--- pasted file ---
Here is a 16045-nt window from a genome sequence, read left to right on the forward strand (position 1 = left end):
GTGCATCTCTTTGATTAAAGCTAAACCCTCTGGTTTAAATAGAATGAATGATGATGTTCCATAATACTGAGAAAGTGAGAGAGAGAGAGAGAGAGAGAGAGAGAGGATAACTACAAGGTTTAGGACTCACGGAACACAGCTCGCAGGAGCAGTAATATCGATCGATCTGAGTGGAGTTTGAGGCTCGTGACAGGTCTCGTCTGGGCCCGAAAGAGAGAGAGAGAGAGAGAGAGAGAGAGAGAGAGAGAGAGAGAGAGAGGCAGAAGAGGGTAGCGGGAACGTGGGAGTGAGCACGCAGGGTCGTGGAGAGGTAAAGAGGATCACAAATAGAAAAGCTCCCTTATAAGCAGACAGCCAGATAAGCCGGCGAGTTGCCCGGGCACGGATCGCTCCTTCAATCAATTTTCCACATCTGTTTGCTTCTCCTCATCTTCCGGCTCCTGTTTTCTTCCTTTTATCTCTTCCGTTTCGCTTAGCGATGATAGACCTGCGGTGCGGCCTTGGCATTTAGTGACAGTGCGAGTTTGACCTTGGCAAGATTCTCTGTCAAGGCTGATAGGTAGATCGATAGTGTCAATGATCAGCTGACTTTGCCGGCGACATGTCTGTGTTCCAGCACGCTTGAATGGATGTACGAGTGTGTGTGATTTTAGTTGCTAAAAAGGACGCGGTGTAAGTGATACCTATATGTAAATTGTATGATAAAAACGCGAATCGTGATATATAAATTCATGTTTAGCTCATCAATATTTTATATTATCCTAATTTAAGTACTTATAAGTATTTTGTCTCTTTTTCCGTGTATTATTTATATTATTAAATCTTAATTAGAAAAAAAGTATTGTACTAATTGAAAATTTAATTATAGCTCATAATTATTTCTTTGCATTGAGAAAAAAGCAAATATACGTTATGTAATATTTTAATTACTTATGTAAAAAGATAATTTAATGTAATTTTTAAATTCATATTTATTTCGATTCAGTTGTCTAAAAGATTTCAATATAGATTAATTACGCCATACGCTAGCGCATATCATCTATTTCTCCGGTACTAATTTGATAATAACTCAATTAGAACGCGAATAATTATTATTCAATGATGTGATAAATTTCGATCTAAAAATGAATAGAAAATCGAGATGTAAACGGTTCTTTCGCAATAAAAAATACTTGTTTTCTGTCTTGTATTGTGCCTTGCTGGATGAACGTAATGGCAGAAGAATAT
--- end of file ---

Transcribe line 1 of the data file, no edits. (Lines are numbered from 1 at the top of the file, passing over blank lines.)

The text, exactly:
Here is a 16045-nt window from a genome sequence, read left to right on the forward strand (position 1 = left end):